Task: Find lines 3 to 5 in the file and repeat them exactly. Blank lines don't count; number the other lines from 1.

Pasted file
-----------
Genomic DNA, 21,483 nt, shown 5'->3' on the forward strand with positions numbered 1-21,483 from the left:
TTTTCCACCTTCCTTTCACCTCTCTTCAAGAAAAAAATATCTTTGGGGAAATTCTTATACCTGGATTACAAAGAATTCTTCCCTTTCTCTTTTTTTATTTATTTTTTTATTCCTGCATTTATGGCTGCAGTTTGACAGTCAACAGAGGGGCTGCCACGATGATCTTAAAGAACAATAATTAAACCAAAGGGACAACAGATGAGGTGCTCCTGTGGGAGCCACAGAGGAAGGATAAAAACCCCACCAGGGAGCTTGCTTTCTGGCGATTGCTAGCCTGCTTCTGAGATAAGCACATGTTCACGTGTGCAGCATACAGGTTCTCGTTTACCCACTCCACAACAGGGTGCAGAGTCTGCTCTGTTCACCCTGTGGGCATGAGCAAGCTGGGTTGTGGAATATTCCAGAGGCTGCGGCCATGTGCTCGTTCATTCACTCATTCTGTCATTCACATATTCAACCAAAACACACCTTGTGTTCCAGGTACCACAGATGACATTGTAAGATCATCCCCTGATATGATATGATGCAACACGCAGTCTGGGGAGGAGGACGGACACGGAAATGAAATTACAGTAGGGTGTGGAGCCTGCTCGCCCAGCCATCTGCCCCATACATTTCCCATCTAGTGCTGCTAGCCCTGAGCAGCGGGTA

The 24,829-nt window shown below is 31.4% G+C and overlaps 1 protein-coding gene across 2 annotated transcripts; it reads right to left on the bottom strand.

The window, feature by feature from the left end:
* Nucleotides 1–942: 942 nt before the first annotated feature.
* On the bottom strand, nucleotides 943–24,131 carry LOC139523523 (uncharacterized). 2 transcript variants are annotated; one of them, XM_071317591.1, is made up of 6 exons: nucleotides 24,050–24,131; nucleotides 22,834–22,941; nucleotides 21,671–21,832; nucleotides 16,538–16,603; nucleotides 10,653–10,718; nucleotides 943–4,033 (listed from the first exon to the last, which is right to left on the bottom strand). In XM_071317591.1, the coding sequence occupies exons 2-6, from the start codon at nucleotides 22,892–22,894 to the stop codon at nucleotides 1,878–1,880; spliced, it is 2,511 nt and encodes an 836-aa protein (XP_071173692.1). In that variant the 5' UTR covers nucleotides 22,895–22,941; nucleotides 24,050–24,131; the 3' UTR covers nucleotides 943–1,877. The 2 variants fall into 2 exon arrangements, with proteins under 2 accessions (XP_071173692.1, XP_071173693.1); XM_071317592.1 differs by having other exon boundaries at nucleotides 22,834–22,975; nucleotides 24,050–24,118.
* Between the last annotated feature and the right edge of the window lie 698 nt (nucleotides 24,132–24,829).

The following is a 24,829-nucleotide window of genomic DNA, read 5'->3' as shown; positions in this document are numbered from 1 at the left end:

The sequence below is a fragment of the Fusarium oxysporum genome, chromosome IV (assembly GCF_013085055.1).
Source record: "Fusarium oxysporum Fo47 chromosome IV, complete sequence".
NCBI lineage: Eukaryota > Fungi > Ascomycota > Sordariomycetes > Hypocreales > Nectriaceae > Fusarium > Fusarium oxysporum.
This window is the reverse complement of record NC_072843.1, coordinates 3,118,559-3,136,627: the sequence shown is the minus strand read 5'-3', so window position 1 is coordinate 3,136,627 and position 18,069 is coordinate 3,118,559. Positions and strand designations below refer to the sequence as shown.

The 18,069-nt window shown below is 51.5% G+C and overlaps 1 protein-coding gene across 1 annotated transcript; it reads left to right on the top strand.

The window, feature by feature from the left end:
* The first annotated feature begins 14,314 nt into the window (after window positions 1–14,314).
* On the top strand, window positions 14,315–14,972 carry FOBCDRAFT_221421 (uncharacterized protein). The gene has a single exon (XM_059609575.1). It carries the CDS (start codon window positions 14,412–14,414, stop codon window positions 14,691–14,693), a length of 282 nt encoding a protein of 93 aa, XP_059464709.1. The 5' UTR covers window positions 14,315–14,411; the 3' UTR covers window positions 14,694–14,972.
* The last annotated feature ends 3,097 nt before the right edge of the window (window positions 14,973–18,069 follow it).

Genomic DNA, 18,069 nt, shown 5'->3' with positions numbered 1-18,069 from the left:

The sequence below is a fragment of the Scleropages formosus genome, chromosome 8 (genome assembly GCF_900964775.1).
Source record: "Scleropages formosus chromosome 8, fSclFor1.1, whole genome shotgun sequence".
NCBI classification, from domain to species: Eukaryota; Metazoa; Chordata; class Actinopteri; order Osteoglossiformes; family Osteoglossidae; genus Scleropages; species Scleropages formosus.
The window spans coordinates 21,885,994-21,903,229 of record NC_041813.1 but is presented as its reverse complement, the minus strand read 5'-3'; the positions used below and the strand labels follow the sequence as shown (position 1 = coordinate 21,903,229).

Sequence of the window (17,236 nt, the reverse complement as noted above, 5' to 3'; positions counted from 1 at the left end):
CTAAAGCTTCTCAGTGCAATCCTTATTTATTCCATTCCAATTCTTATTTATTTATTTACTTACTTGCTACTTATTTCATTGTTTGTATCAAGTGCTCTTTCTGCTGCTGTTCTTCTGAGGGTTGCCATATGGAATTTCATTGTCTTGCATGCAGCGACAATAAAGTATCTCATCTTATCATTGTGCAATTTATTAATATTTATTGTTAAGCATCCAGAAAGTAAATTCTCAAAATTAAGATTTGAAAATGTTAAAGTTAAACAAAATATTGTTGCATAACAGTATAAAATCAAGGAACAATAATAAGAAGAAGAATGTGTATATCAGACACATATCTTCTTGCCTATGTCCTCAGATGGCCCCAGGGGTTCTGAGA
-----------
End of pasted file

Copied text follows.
The 24,829-nt window shown below is 31.4% G+C and overlaps 1 protein-coding gene across 2 annotated transcripts; it reads right to left on the bottom strand.

The window, feature by feature from the left end:
* Nucleotides 1–942: 942 nt before the first annotated feature.